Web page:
One of the TV shows "Best of America on Horseback" had riding on the Outer Banks. They recommended riding on the beach near the Bodie Island lighthouse. This would be in the area included in the Cape Hatteras National Seashore. There is a parking lot which has enough room for the trailers, and bathrooms for the people.
According to the NPS website:
Horses: Horses may be ridden only on the ocean beach seaward of the existing dunes, on vehicular beach access routes, along road shoulders or directly across paved routes where travel is necessary to cross to or from beach or beach access routes
The TV show also said that riding on the beach was not allowed in the summer. The people participating in the program brought their own horses and staged at Elizabeth City NC.
Equipment: The trailers came from Elizabeth City via route 158. They recommended bringing plenty of water to hydrate the horses well, and being sure that the horses were fit, because riding on the sand is harder on their legs and hooves. You also have to have a good way to wash all the salt off the horses
When my kids rode horses in the water, they often rode bareback, because water is hard on the leather in the saddles, and salt water even moreso. If that isn't an option that you are comfortable with, either stay out of the deeper water/waves, or ride with a bareback pad or something similar. They also used web bridles instead of leather ones.
This is a sign at the base of the Oregon Inlet bridge which explains about the U.S.S. Dionysus which was sunk to provide an artifical reef for a fish habitat. The sign says:
"One of four World War II Navy Liberty (transport) ships purchased by North Carolina, the Dionysus is now part of the State's Artificial Reef Program. Prior to submergence, this case bronze 11-ton propeller was removed for display."
Liberty Ships were emergency built ships which it was intended would be only for short term use during the war. Henry Kaiser developed the time-saving "prefab" method of shipbuilding. This allowed a liberty ship to be assembled from parts constructed off-site, using labor unskilled in shipbuilding techniques. As a result, the liberty ships were completed much more quickly than was possible using the more traditional means. In one recording setting effort, the elapsed time from keel-laying to launch was 4 days 15 hours. The Dionysus was built by largest of the wartime emergency shipyards, the Bethlehem-Fairfield Shipyard in Baltimore, Maryland.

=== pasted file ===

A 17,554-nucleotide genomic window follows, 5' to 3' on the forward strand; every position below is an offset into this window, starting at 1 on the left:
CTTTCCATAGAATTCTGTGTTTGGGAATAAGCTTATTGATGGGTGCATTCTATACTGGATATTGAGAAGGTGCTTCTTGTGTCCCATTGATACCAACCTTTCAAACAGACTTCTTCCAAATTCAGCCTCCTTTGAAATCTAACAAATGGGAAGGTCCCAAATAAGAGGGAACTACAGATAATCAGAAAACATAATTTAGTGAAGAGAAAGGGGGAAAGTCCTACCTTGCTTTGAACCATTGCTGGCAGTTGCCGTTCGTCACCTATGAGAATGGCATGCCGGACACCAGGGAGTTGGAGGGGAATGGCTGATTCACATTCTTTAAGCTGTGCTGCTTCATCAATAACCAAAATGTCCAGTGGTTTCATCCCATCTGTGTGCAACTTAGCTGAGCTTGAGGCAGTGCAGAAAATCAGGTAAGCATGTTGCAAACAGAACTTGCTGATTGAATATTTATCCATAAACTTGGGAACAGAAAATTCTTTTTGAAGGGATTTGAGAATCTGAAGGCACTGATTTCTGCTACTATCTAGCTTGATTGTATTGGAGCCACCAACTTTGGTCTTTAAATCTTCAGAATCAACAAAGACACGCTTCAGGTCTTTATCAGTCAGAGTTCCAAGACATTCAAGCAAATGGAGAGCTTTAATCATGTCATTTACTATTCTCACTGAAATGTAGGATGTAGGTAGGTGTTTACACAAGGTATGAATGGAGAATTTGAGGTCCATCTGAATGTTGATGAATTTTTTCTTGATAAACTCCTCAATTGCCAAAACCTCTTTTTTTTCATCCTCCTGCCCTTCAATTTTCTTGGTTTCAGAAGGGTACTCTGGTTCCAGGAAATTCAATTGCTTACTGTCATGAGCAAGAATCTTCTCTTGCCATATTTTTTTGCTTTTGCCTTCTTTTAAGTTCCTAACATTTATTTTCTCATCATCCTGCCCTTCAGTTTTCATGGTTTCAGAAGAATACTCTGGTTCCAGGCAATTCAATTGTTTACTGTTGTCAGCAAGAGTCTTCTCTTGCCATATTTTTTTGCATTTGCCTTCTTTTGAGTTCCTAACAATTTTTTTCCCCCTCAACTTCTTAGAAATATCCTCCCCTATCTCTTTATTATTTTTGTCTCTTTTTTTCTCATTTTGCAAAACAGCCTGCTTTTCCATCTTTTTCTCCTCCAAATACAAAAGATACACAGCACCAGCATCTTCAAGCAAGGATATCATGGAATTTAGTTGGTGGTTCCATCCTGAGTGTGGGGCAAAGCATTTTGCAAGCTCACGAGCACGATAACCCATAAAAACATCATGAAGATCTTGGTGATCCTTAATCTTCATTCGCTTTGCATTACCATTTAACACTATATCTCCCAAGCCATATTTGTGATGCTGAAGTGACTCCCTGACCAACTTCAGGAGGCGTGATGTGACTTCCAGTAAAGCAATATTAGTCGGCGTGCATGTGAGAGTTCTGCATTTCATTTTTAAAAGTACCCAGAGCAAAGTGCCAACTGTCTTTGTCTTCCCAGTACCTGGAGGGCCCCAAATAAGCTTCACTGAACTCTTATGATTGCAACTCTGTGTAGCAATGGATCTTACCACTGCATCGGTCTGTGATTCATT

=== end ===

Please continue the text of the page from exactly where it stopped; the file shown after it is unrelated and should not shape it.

In 1978, her main engine was donated to the Mariner's Museum in Newport News, Virginia, where it is on display.
"Today the vessel lies under 80 feet of water, five miles southeast of here. Resting adjacent to 3 other Liberty ships, the Dionysus provides a recreational paradise for sport fishermen and divers."
Equipment: The diving depth is 65 feet. You can see several species of cold/cooler water marine life -- mussels and tautog -- on this wreck. When sunk as artificial reefs, most, if not all of the liberty ships were cut down to at least to the upper deck level, thus removing all of the superstructure and other "interest ing" parts. Others were cut down to only 15 feet above the keel.
This is billed as the home of the largest and most modern fishing fleet on the eastern seaboard. Listed are the boats
CAPT. B C
MISS OREGON INLET
Equipment: The NPS has a boat launch facility adjacent to and behind the Oregon Inlet Fishing Center with ample parking for cars and trailers. There is no fee for use of the facility. Bait, ice, fuel, oil, camping supplies, fishing tackle, boating equipment, clothing, food, beverages and printed copies of North Carolina fishing regulations are all available from the Oregon Inlet Fishing Center main store.
Fishing can be done in the islands but check before you go. Most tackle stores can inform you where it is legal to fish.